The US Census Bureau is required to take a census of population every ten years, during the year ending with zero.
According to the Constitution of the United States,
this decennial census has one fundamental purpose: to ensure that number of seats each State has in
the U.S. House of Representatives reflects the relative size of the State's population as compared with other States.
Currently there are 435 representatives divided among the 50 States. Each of these representatives is elected by the voters of a congressional district,
defined as an area established by law for the election of representatives to the U.S. Congress. Each congressional district is to be as equal in population to
all other congressional districts in the State as practicable, based on the decennial census counts. The number of congressional districts in each State
may change after a decennial census. After the number of seats assigned to the individual States is determined (apportionment), the task of drawing the
new congressional districts (redistricting) is generally given to each State legislature. Congressional district boundaries may be changed more than once
during a decade.
There are also obsolete districts. For example, since the 2000 census, Nebraska has had three districts, but it used to
have as many as six.
Over time, the region and demographics represented in a district can change substantially.
Furthermore, districts sometimes retain the same boundaries while changing their district numbers.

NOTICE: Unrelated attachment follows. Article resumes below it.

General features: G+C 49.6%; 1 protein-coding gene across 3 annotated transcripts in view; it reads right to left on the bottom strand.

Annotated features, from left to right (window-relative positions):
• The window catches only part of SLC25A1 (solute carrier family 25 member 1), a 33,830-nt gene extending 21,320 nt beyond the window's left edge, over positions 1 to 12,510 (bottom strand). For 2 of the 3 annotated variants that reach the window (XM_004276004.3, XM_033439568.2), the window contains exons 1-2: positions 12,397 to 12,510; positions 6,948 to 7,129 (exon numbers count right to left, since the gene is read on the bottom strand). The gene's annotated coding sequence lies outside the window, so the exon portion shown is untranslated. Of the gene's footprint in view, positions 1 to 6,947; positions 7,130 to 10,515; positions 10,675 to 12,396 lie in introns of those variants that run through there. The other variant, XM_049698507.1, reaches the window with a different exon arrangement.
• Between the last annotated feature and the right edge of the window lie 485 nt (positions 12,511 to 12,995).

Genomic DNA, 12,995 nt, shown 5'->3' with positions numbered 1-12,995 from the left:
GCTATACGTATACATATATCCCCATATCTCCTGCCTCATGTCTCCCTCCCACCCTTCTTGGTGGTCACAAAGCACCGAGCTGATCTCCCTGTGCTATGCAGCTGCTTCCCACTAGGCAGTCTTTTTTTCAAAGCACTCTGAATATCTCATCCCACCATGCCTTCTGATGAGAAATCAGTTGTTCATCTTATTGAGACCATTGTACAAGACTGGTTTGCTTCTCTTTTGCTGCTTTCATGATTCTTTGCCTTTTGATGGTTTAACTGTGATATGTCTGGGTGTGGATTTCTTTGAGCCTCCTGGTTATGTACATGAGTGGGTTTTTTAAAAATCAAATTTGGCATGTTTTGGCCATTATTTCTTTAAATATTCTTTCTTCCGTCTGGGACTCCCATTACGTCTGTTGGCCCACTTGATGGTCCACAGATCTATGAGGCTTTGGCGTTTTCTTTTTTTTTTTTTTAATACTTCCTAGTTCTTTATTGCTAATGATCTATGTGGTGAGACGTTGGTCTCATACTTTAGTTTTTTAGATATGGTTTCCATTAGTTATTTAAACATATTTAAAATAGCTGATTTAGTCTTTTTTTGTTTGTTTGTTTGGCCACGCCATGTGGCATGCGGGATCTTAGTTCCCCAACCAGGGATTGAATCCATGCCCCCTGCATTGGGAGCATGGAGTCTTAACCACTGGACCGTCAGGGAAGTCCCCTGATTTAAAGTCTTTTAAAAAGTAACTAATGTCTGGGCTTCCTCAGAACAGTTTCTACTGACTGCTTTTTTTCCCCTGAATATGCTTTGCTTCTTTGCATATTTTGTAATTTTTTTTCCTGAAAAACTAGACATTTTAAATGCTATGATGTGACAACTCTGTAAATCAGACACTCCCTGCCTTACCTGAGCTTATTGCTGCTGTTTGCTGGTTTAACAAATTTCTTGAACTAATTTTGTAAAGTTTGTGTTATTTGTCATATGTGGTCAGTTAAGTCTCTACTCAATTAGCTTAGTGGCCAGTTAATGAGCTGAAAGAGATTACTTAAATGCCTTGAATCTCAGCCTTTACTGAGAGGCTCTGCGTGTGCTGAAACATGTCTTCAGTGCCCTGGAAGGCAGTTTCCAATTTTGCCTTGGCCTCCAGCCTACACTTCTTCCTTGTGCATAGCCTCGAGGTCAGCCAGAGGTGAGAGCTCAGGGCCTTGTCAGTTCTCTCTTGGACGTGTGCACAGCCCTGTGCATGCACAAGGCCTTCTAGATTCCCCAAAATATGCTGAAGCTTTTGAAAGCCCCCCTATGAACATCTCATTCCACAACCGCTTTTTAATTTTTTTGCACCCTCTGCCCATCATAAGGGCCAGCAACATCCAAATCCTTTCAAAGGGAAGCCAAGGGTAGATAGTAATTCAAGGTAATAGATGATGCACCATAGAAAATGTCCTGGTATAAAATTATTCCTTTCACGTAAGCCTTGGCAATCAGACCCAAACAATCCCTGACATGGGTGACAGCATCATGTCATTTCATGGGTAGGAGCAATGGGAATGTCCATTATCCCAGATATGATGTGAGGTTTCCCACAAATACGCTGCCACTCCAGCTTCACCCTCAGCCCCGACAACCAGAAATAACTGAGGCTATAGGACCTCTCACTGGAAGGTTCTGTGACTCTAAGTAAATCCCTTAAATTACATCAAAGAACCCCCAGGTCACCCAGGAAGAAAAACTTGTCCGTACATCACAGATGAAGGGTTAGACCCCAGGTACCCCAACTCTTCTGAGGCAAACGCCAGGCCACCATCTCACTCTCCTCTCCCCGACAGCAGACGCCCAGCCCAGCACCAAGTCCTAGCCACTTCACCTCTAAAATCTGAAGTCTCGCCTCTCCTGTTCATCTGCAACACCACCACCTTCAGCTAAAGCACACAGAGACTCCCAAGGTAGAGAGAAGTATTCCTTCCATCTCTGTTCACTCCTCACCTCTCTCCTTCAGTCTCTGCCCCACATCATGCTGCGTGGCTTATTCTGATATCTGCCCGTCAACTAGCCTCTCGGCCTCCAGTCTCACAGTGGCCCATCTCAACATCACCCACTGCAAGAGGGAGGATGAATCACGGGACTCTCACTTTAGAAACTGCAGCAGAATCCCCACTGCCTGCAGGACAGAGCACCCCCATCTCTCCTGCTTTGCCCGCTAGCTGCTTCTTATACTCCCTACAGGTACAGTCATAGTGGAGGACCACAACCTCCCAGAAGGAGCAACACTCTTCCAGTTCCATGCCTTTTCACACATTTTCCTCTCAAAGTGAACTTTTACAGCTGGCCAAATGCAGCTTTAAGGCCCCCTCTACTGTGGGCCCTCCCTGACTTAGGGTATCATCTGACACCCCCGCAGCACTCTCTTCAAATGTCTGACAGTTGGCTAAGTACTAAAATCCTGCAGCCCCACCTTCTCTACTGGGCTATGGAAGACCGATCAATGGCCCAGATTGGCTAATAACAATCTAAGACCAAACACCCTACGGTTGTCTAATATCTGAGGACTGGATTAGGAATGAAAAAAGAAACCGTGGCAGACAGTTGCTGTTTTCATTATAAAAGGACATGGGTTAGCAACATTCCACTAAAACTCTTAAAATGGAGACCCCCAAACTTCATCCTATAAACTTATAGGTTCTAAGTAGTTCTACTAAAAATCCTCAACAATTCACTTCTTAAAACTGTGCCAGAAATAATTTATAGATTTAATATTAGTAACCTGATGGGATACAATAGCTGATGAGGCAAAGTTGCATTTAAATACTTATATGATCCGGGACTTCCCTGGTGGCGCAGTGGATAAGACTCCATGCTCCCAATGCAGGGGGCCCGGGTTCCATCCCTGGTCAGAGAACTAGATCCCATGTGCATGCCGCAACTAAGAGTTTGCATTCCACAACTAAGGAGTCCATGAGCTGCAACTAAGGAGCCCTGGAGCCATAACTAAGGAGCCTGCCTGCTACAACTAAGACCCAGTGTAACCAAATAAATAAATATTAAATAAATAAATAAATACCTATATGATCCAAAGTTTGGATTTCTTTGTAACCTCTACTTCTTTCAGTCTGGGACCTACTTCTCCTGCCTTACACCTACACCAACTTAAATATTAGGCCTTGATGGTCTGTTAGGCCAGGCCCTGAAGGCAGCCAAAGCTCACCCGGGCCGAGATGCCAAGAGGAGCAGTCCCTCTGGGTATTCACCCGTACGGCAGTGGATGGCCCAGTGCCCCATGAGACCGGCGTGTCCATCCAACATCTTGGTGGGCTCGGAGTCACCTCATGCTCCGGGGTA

As of the 2000 census the average population per district was 646,946 people. (Note 2)
The above information implies that the US population after the 2000 census was 281,421,510 ( 646,946 people X 435 districts).
The population of the US is estimated to be about 300,000,000 in 2009 and could grow by the time of the 2010 census.
Whatever the population will be, it will be divided by the 435 districts to determine the average population per district; this number will be used to
determine how many districts each state will have and then each state will determine the size of each of its districts. As populations gow and change,
a district may become more representative of one poliitcal party and can determine the electability of the current representative. Some states may lose
and some states may gain districts based on their population as a portion of the total US population; a state may become more “red” or more “blue”.
The sources for this article are:
NationalAtlas.gov - Congressional Districts of the US
Wikipedia - List of United States Congressional Districts